It’s fun because you explore two sides of your own self and I’m looking forward to explore even more when we continue the story. That’s why all the support from you guys is very important because it depends on you if we continue the story. Either people get the DVDs or see it on a platform and they support the movie and show the love then I would love to continue to do this fight between the two brothers; that will be awesome. It would be a nice challenge.
I hope we get a second entry because we need to know what’s going to happen next with the two brothers. How far along is the second story? Have you started working on it yet?
Yeah, we do have a treatment, we do have a story but not in the script version yet, but we kind of know where it goes. So, yeah, it’s pretty wild. It’s going to be fun. A lot of new characters to expand this world; it’s a fun story.
One of my favorite aspects of the film was the whole origin story of the manual, and its connection to the Incas. Is any of it based on any real legends or stories, or is it completely made up for the film?
No, no, it’s totally made up, but actually our indigenous were the only ones unconquered. That was kind of true and they did have some fighting abilities and they trained in different forms, but it has nothing to do with the Fist of the Condor manual and all that stuff. That’s something that Ernesto came up with to put all this knowledge and all this journey in a book and that was pretty cool. Because it was based on my notes of all my life’s journey as a martial artist, my nutrition, the training, the different styles that I’ve trained, the different movements and mobility, all that is what creates the book of the Fist of the Condor.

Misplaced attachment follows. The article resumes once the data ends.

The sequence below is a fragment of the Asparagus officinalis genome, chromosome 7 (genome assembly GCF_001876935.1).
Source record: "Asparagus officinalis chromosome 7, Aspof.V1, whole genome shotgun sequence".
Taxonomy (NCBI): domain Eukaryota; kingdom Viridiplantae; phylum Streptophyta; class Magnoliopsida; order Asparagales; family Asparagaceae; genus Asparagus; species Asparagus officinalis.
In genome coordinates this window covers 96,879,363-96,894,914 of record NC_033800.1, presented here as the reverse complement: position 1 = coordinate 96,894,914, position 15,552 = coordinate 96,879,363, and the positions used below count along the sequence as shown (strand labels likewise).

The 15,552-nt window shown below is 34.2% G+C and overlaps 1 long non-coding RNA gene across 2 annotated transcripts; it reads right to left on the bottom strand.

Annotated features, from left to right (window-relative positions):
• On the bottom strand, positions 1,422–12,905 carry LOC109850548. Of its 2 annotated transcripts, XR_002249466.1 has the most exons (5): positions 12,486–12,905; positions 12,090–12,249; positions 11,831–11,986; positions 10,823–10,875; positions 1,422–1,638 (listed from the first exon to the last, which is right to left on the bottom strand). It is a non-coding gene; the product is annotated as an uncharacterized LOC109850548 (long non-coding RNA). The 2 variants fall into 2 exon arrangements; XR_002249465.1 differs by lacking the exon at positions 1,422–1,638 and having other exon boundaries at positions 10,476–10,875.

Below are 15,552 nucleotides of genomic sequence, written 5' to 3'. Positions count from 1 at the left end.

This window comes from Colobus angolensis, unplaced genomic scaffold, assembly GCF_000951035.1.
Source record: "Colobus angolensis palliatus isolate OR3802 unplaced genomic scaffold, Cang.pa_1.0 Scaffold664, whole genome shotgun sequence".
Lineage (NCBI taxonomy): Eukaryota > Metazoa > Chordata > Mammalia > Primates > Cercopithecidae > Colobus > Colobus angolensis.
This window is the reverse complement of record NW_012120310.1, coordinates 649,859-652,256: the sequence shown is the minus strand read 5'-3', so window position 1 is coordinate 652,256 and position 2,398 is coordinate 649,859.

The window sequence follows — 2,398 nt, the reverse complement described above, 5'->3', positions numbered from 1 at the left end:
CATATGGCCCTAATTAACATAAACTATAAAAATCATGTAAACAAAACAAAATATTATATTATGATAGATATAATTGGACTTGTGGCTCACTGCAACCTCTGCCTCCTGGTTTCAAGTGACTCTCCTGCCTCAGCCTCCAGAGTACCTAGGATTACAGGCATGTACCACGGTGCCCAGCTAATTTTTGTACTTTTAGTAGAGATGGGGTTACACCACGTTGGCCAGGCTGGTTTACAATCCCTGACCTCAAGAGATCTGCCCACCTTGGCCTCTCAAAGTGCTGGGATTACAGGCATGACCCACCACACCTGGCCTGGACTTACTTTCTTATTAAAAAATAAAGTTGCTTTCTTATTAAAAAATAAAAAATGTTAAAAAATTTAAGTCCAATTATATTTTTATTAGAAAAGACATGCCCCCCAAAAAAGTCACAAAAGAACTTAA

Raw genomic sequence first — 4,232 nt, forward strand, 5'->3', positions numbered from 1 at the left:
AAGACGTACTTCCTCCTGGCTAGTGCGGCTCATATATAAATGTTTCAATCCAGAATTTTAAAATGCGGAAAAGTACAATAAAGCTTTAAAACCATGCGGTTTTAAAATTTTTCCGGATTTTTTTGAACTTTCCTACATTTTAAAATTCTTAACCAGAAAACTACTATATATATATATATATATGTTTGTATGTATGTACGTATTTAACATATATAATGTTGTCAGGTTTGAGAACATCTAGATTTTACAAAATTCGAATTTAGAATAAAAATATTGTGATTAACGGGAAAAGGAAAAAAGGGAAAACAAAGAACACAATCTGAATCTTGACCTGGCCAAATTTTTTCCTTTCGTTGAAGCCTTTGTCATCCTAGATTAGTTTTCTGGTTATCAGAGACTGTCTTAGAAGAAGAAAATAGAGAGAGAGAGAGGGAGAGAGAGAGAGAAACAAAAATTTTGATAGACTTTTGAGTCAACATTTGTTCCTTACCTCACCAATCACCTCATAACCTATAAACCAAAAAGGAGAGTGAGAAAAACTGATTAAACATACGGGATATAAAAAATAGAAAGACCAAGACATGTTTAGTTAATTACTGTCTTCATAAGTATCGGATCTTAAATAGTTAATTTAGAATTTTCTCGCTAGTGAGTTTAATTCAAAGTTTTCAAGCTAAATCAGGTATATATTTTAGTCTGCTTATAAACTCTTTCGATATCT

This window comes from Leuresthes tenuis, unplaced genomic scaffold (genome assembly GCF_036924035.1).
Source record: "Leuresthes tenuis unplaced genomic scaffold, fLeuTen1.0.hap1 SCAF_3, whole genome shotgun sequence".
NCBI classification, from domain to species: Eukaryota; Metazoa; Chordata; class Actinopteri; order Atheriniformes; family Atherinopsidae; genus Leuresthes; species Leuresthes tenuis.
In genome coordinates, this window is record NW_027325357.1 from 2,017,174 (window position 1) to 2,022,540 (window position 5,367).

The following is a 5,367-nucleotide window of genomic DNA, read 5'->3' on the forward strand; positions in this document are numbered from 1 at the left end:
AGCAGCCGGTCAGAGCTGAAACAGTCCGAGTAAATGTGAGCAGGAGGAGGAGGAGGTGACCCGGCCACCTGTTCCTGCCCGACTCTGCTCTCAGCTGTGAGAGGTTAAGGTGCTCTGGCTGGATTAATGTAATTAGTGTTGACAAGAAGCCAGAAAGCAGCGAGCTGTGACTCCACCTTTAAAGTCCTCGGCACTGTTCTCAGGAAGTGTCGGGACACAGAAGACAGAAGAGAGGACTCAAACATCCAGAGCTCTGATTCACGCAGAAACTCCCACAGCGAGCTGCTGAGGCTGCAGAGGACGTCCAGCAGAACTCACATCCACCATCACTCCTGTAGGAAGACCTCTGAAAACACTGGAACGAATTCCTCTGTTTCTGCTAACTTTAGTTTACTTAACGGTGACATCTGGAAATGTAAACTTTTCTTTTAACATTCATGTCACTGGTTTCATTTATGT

How challenging was it to create fresh and exciting fight scenes that we haven’t seen before because I know you’d like to coordinate the action yourself?
Yeah, well, that was a big challenge because I want it to feel different. I want it to feel classic but at the same time, you needed to not be classic, because it needed to be new and different. First, we needed to find our identity in the style and that’s why we kind of use the Condor because it’s our animal from the Chilean flag. Then experimenting with the movements, giving that little personality to low positions with open hands and they’re always playing with the wind. There are a few scenes with the woman Condor where we’re trying to balance on the wind, still kind of mimicking a bird flying and stuff like that, it’s kind of like getting deep into that element. Then that kind of turns it into different mobility. Then we turn it into some choreography and make it flow and I feel that works in the movie. We Added Eyal Meyer who is an amazing actor and he’s a master in Kalari. He brought a very unique style for a movie that is not very common. Yeah, that was a good challenge. That was a big challenge; we wanted to make it feel different, unique, original and honest in our journey as Latinos doing martial arts and doing this love letter to martial arts movies.